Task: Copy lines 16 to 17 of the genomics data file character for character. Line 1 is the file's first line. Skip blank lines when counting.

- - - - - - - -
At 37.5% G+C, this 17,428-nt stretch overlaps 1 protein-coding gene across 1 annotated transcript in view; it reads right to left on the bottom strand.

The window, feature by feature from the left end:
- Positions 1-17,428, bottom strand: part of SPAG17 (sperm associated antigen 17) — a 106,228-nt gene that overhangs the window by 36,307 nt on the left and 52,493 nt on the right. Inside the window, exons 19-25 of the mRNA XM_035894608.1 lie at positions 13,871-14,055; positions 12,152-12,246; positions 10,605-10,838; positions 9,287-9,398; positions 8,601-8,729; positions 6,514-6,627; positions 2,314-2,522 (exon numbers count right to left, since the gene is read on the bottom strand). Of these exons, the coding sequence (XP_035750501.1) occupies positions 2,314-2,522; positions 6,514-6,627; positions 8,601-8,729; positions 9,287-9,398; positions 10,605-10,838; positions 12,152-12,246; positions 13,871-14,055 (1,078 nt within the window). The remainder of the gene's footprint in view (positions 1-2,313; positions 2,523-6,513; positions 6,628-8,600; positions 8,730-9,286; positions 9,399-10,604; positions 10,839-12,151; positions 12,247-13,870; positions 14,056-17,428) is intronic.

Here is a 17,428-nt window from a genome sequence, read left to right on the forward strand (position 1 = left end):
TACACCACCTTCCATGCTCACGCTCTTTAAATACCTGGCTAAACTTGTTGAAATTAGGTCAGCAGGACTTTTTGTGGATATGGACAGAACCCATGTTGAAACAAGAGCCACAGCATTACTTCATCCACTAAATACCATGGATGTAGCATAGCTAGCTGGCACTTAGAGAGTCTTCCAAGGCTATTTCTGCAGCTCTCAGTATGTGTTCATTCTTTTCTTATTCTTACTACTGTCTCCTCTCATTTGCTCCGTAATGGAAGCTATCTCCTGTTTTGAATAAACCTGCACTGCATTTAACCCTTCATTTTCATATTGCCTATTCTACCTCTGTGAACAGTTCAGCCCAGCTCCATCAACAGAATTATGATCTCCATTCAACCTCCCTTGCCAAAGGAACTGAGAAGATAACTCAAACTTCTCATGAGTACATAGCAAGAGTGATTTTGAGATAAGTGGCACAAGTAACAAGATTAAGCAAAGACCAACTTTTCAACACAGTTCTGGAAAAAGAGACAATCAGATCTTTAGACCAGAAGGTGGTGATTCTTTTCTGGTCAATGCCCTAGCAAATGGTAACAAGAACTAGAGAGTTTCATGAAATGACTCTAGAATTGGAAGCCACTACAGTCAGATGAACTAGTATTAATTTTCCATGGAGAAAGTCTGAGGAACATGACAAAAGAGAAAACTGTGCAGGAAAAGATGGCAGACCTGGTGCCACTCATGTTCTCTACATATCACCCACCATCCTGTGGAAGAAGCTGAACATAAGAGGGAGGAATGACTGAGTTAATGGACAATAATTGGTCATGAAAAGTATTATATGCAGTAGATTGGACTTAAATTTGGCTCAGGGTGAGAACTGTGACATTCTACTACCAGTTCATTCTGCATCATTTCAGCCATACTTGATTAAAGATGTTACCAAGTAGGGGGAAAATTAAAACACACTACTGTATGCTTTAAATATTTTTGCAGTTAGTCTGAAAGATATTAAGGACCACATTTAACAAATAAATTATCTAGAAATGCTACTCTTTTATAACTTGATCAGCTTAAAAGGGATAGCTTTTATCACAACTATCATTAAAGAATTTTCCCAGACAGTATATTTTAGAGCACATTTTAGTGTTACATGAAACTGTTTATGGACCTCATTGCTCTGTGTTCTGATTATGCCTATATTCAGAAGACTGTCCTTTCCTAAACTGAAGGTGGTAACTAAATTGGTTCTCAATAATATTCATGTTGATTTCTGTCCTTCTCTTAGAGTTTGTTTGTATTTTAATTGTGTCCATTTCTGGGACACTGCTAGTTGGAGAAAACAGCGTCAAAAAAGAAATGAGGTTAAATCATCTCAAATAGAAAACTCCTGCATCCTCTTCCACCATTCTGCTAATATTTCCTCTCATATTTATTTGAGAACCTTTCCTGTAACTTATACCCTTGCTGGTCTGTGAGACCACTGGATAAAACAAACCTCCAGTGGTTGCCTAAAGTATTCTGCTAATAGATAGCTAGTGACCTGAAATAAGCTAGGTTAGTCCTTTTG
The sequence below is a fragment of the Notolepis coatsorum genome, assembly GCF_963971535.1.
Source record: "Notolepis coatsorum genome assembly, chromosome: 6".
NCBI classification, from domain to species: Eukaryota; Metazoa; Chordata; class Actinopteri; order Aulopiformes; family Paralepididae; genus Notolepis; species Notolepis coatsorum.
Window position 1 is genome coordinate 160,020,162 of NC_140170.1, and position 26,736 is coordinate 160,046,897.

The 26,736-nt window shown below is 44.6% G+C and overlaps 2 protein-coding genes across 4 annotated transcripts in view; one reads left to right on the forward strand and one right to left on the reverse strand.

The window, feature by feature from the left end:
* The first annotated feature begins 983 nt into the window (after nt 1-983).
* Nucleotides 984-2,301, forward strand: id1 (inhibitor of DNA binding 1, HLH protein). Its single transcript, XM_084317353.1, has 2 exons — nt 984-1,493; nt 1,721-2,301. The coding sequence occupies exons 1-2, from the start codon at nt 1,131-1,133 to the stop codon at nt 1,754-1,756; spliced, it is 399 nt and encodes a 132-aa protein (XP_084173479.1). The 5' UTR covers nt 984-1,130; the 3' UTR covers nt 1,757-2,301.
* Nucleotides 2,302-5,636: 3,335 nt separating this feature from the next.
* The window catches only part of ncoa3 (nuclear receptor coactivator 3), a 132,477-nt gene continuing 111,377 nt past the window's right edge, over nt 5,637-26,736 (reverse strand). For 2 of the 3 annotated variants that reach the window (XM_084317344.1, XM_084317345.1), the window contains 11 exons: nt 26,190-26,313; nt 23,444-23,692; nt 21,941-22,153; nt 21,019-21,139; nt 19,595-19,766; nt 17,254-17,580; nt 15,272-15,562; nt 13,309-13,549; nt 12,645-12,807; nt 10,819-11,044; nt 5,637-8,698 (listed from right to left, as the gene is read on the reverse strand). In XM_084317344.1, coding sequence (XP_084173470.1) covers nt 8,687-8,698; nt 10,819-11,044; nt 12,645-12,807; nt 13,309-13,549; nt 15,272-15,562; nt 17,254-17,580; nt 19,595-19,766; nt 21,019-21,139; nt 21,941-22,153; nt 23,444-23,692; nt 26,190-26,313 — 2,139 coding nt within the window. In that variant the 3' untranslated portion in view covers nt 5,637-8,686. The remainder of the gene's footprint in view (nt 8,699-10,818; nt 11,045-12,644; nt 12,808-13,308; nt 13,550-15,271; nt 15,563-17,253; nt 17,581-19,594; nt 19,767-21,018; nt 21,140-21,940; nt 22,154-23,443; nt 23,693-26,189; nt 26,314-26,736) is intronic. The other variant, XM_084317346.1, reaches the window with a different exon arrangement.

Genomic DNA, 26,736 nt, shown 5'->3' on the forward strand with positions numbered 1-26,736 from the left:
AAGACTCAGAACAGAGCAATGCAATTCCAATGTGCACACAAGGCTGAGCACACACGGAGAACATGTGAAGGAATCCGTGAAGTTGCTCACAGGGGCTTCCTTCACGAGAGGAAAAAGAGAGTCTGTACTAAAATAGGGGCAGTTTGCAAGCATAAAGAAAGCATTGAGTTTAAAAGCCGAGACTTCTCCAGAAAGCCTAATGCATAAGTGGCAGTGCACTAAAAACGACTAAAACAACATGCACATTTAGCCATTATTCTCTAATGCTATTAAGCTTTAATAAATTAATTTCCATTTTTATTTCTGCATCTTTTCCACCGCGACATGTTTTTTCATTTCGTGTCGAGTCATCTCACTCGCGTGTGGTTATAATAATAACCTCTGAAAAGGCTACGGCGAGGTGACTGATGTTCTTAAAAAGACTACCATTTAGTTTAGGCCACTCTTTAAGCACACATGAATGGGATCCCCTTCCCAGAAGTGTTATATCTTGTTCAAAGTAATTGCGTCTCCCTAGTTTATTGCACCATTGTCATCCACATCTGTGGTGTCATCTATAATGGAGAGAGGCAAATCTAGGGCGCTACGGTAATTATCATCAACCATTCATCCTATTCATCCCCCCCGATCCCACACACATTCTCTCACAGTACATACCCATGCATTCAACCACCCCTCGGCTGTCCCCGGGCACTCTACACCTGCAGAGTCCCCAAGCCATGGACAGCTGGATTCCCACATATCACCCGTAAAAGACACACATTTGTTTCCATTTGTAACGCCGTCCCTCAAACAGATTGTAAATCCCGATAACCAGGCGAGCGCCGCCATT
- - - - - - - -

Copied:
Genomic DNA, 26,736 nt, shown 5'->3' on the forward strand with positions numbered 1-26,736 from the left:
AAGACTCAGAACAGAGCAATGCAATTCCAATGTGCACACAAGGCTGAGCACACACGGAGAACATGTGAAGGAATCCGTGAAGTTGCTCACAGGGGCTTCCTTCACGAGAGGAAAAAGAGAGTCTGTACTAAAATAGGGGCAGTTTGCAAGCATAAAGAAAGCATTGAGTTTAAAAGCCGAGACTTCTCCAGAAAGCCTAATGCATAAGTGGCAGTGCACTAAAAACGACTAAAACAACATGCACATTTAGCCATTATTCTCTAATGCTATTAAGCTTTAATAAATTAATTTCCATTTTTATTTCTGCATCTTTTCCACCGCGACATGTTTTTTCATTTCGTGTCGAGTCATCTCACTCGCGTGTGGTTATAATAATAACCTCTGAAAAGGCTACGGCGAGGTGACTGATGTTCTTAAAAAGACTACCATTTAGTTTAGGCCACTCTTTAAGCACACATGAATGGGATCCCCTTCCCAGAAGTGTTATATCTTGTTCAAAGTAATTGCGTCTCCCTAGTTTATTGCACCATTGTCATCCACATCTGTGGTGTCATCTATAATGGAGAGAGGCAAATCTAGGGCGCTACGGTAATTATCATCAACCATTCATCCTATTCATCCCCCCCGATCCCACACACATTCTCTCACAGTACATACCCATGCATTCAACCACCCCTCGGCTGTCCCCGGGCACTCTACACCTGCAGAGTCCCCAAGCCATGGACAGCTGGATTCCCACATATCACCCGTAAAAGACACACATTTGTTTCCATTTGTAACGCCGTCCCTCAAACAGATTGTAAATCCCGATAACCAGGCGAGCGCCGCCATT